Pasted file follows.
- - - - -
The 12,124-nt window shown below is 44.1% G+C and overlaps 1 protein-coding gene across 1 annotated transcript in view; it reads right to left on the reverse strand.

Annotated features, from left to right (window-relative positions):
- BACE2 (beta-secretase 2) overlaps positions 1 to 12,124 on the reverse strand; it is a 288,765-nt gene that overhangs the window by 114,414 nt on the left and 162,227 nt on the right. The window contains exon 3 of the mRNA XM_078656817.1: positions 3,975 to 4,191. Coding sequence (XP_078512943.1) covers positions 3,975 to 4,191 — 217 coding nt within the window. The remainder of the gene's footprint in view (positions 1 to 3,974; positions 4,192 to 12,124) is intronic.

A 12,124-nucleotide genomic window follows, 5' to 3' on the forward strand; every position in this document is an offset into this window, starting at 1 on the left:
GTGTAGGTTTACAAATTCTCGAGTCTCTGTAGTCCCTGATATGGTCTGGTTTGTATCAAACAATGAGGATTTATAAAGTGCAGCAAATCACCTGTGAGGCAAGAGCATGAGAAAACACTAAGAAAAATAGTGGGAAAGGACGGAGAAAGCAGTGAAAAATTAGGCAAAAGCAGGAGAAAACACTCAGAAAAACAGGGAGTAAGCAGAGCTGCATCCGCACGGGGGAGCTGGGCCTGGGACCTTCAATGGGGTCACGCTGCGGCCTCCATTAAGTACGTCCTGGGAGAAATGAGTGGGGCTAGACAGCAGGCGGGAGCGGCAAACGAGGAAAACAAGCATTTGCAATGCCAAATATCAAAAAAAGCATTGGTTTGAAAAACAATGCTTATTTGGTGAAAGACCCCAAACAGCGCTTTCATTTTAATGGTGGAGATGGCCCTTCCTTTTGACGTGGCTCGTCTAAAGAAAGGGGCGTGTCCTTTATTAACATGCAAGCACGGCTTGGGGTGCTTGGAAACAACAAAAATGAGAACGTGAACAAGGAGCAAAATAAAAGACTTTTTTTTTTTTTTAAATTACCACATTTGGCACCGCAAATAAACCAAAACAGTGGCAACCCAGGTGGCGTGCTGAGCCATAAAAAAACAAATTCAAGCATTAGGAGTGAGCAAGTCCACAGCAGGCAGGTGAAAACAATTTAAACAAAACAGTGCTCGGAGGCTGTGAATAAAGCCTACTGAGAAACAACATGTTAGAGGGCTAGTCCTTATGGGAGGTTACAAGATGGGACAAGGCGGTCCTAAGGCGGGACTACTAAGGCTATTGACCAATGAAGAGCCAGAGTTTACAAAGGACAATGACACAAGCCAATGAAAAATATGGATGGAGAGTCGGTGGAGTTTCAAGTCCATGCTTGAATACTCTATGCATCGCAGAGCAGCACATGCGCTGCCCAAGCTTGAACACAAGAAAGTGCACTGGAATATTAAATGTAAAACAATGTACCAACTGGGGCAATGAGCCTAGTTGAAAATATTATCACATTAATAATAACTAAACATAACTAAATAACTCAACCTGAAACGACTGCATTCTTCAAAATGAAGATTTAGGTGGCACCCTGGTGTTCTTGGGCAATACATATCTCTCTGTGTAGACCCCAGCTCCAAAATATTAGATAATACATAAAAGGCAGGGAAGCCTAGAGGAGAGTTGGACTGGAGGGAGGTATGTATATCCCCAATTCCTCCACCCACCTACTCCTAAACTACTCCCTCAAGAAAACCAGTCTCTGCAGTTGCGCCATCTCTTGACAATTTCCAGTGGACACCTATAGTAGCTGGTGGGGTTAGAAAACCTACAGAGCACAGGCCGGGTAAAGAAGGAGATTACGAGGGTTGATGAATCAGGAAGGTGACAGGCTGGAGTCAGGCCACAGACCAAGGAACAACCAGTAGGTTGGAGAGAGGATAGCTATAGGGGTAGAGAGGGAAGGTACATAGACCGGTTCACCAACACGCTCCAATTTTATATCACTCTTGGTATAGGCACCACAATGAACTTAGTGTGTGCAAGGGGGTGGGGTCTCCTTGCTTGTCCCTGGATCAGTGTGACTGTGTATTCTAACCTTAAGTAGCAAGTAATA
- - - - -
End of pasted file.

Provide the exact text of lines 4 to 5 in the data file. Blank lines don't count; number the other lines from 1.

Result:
A 12,124-nucleotide genomic window follows, 5' to 3' on the forward strand; every position in this document is an offset into this window, starting at 1 on the left:
GTGTAGGTTTACAAATTCTCGAGTCTCTGTAGTCCCTGATATGGTCTGGTTTGTATCAAACAATGAGGATTTATAAAGTGCAGCAAATCACCTGTGAGGCAAGAGCATGAGAAAACACTAAGAAAAATAGTGGGAAAGGACGGAGAAAGCAGTGAAAAATTAGGCAAAAGCAGGAGAAAACACTCAGAAAAACAGGGAGTAAGCAGAGCTGCATCCGCACGGGGGAGCTGGGCCTGGGACCTTCAATGGGGTCACGCTGCGGCCTCCATTAAGTACGTCCTGGGAGAAATGAGTGGGGCTAGACAGCAGGCGGGAGCGGCAAACGAGGAAAACAAGCATTTGCAATGCCAAATATCAAAAAAAGCATTGGTTTGAAAAACAATGCTTATTTGGTGAAAGACCCCAAACAGCGCTTTCATTTTAATGGTGGAGATGGCCCTTCCTTTTGACGTGGCTCGTCTAAAGAAAGGGGCGTGTCCTTTATTAACATGCAAGCACGGCTTGGGGTGCTTGGAAACAACAAAAATGAGAACGTGAACAAGGAGCAAAATAAAAGACTTTTTTTTTTTTTTAAATTACCACATTTGGCACCGCAAATAAACCAAAACAGTGGCAACCCAGGTGGCGTGCTGAGCCATAAAAAAACAAATTCAAGCATTAGGAGTGAGCAAGTCCACAGCAGGCAGGTGAAAACAATTTAAACAAAACAGTGCTCGGAGGCTGTGAATAAAGCCTACTGAGAAACAACATGTTAGAGGGCTAGTCCTTATGGGAGGTTACAAGATGGGACAAGGCGGTCCTAAGGCGGGACTACTAAGGCTATTGACCAATGAAGAGCCAGAGTTTACAAAGGACAATGACACAAGCCAATGAAAAATATGGATGGAGAGTCGGTGGAGTTTCAAGTCCATGCTTGAATACTCTATGCATCGCAGAGCAGCACATGCGCTGCCCAAGCTTGAACACAAGAAAGTGCACTGGAATATTAAATGTAAAACAATGTACCAACTGGGGCAATGAGCCTAGTTGAAAATATTATCACATTAATAATAACTAAACATAACTAAATAACTCAACCTGAAACGACTGCATTCTTCAAAATGAAGATTTAGGTGGCACCCTGGTGTTCTTGGGCAATACATATCTCTCTGTGTAGACCCCAGCTCCAAAATATTAGATAATACATAAAAGGCAGGGAAGCCTAGAGGAGAGTTGGACTGGAGGGAGGTATGTATATCCCCAATTCCTCCACCCACCTACTCCTAAACTACTCCCTCAAGAAAACCAGTCTCTGCAGTTGCGCCATCTCTTGACAATTTCCAGTGGACACCTATAGTAGCTGGTGGGGTTAGAAAACCTACAGAGCACAGGCCGGGTAAAGAAGGAGATTACGAGGGTTGATGAATCAGGAAGGTGACAGGCTGGAGTCAGGCCACAGACCAAGGAACAACCAGTAGGTTGGAGAGAGGATAGCTATAGGGGTAGAGAGGGAAGGTACATAGACCGGTTCACCAACACGCTCCAATTTTATATCACTCTTGGTATAGGCACCACAATGAACTTAGTGTGTGCAAGGGGGTGGGGTCTCCTTGCTTGTCCCTGGATCAGTGTGACTGTGTATTCTAACCTTAAGTAGCAAGTAATA